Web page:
Similar to alcoholism treatment, some former drug users require assistance from sponsors. These individuals are often previous addicts themselves or have experiences as therapists or psychiatrists. They meet with patients regularly and are often available at a moment's notice to talk when an individual is feeling vulnerable and triggered. Sponsors can offer help when you need them the most and provide a firm sense of accountability.
To go through treatment successfully, it's important to find the right facility for you. To do so, first talk with your doctor. A physician can determine how severe your addiction is, which will help you decide if you want to try inpatient or outpatient treatment. He or she can also consider any withstanding health issues such as psychiatric conditions that should also be factored into your decision.
Next, check out facilities and programs that offer treatment for the substances that you abuse. Attending a program that is specific to your drug of choice will make your treatment much more likely to be impactful and successful. Look into potential facilities and learn about their drug policies. Some provide certain users with medications like Valium and Xanax to counteract symptoms of distress associated with alcohol or drug withdrawals. You may not want to attend such programs if you fear that you may instead become addicted to these substances or if you have ever had issues with abusing these medications in the past.
You should also note what potential programs to turn to during drug cravings. Some offer excellent nutrition and wellness plans that use healthy eating and exercise to reduce the physical and psychological want or need for a substance. Learning this coping skill is imperative to transitioning back into society, as you will be better prepared to face cravings once you are no longer in drug abuse treatment.
Some treatment programs promote quick sobriety through seemingly impossible means, such as herbal supplements or religious affiliation. When choosing a treatment facility, be wary of questionable claims like, "Shake your drug addiction in one week!" If the advertising sounds too good to be true, the program could potentially be a scam. Instead, look for organizations that include approval and certification from real doctors and health care providers. If a well-known drug abuse therapist or hospital recommends a clinic, for example, it is much more likely that you will have a successful treatment experience there.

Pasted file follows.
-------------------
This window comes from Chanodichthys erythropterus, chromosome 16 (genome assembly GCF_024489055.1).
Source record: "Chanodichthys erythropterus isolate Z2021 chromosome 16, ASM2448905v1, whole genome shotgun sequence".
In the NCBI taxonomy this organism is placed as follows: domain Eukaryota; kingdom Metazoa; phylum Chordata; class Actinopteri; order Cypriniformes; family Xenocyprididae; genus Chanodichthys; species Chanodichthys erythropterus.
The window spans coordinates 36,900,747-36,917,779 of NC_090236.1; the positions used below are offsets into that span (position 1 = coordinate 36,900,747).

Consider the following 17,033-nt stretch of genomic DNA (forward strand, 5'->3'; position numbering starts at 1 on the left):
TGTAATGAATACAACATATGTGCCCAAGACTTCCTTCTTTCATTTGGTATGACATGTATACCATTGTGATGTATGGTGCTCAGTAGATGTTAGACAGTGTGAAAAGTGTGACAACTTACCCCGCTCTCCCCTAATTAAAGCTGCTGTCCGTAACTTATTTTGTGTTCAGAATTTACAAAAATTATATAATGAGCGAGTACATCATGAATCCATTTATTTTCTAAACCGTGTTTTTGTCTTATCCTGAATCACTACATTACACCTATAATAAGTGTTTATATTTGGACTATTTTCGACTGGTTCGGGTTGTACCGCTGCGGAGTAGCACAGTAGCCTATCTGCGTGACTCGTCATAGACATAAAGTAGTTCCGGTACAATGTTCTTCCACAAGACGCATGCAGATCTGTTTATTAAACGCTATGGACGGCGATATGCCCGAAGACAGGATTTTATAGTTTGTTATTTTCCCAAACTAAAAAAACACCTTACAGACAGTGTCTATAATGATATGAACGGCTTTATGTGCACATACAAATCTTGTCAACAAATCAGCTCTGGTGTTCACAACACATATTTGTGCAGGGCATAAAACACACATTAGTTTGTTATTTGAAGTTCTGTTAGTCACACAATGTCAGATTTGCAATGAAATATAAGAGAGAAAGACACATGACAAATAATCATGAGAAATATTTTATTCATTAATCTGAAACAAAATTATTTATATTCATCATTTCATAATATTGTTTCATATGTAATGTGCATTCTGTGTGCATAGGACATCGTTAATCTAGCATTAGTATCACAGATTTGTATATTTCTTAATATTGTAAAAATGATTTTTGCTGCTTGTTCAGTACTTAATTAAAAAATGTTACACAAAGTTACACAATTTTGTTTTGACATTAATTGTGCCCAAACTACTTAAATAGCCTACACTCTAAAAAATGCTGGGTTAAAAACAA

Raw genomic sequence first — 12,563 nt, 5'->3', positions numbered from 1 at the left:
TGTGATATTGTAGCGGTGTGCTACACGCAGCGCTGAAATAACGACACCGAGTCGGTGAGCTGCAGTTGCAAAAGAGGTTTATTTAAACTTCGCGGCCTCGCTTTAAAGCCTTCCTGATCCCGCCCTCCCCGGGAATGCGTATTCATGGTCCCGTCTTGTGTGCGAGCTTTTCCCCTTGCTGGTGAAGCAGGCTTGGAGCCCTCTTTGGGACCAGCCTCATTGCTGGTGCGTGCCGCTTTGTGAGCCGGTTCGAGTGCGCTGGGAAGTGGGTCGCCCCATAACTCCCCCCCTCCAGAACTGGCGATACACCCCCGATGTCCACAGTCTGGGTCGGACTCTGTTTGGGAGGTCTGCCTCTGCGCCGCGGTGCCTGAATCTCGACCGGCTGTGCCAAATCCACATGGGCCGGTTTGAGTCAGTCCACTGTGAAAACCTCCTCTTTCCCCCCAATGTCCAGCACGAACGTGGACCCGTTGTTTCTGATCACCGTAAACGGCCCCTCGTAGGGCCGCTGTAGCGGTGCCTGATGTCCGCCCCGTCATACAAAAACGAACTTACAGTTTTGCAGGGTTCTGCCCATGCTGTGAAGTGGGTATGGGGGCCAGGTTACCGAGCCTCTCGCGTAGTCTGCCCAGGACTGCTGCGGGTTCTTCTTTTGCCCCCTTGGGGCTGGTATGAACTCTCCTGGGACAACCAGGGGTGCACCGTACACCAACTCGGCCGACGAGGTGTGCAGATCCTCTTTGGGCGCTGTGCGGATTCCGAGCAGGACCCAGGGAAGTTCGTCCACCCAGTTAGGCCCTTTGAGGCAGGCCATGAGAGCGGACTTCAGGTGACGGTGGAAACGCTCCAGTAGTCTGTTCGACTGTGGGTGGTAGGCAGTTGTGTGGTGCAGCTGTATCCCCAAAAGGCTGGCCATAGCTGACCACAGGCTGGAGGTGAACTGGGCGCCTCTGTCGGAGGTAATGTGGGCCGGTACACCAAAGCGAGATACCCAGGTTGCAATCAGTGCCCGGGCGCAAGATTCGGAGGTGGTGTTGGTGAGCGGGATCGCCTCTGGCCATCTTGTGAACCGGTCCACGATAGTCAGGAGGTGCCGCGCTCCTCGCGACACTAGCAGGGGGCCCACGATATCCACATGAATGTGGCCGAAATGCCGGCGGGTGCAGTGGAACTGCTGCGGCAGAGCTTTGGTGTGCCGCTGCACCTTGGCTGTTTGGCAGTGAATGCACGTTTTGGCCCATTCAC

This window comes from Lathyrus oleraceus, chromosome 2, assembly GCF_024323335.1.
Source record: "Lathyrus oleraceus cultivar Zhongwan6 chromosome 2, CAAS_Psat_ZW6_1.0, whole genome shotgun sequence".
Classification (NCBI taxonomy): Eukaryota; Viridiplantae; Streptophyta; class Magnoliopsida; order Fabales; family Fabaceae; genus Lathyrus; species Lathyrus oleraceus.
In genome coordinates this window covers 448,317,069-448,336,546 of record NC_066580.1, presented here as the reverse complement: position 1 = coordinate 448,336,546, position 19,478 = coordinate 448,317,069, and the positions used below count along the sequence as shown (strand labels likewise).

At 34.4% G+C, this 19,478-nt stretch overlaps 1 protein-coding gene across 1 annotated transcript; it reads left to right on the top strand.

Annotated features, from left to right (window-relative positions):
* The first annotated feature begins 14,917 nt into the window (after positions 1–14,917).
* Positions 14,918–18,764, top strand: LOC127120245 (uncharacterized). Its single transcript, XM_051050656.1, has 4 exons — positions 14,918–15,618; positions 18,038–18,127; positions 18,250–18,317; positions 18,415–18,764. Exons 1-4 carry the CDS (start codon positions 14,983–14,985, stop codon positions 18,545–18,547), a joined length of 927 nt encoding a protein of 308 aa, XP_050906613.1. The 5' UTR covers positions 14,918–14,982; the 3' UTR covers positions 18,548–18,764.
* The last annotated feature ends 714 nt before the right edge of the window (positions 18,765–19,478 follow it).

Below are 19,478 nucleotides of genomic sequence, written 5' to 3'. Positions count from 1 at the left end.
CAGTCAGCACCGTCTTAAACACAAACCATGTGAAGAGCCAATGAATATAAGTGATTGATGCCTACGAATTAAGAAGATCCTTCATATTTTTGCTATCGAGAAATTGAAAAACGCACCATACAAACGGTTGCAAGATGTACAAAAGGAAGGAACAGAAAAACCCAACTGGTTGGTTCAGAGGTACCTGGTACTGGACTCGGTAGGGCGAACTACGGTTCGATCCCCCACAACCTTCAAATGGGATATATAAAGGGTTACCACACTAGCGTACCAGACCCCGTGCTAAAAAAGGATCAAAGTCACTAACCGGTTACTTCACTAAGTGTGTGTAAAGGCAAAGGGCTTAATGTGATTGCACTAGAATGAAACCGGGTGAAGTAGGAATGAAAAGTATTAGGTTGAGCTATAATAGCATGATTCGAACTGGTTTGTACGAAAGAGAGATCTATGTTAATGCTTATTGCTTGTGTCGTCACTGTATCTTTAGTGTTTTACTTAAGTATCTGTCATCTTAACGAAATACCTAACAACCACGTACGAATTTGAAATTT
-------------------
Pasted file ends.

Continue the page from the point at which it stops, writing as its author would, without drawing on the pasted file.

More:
Finances are another major part in your treatment program choice. Some facilities accept health insurance like United Healthcare, BlueCross BlueShield, Cigna, Humana and Medicaid. To learn what options are financially feasible for you, call your insurance provider and ask about any programs with which they are connected. Many carriers support in-state assessment, detox and outpatient treatment. Some also partially cover residential or inpatient treatment.
Because drug addiction is considered a disease, major health insurance providers must treat it like any other chronic condition that requires medical treatment. Make a call to the member services phone line at your insurance company and they can explain both in-network and out-of-network coverage for addiction and drug abuse treatment. Be sure to inquire about co-pays and deductibles so you don't receive a surprise bill months after you start a program. If you don't have insurance, you may be able to find outpatient programs like Narcotics Anonymous that offer counseling and meetings for patients at no cost.
Drug Abuse Facts
Every illegal use of a drug, from prescription medications to a hit of methamphetamine, creates an addiction risk for the user. One single dose of a club drug, for example, can cause long-term cognitive damage because it changes the chemical makeup of the brain. It is not always the substance that leads to a label of drug abuse. Instead, it is the nature in which the substance is used. For example, you may break a bone and require surgery. You will likely be prescribed some painkillers to promote healing in your body and make you more comfortable. If, however, you find that the medication creates feelings of euphoria so you pretend you need the drug longer than you do in order to get more pills, that is considered drug abuse. It doesn't matter that you have a prescription and the substance is technically legal.
Helping Your Family Cope
You are not the only one affected by your drug abuse. You family and friends may also appreciate going to therapy to learn how to cope with your addiction. Many people attend support meetings or join groups to mingle with others who are close to drug addicts to provide emotional assistance. When you go through treatment, those close to you must also learn to change their mindsets and behaviors to address these changes to the new you. Many patients have to stop associating with some former friends in order to stay away from illicit substances and avoid situations that may trigger drug abuse. Starting a hobby is a good way to meet new people outside of these social circles once you've received treatment.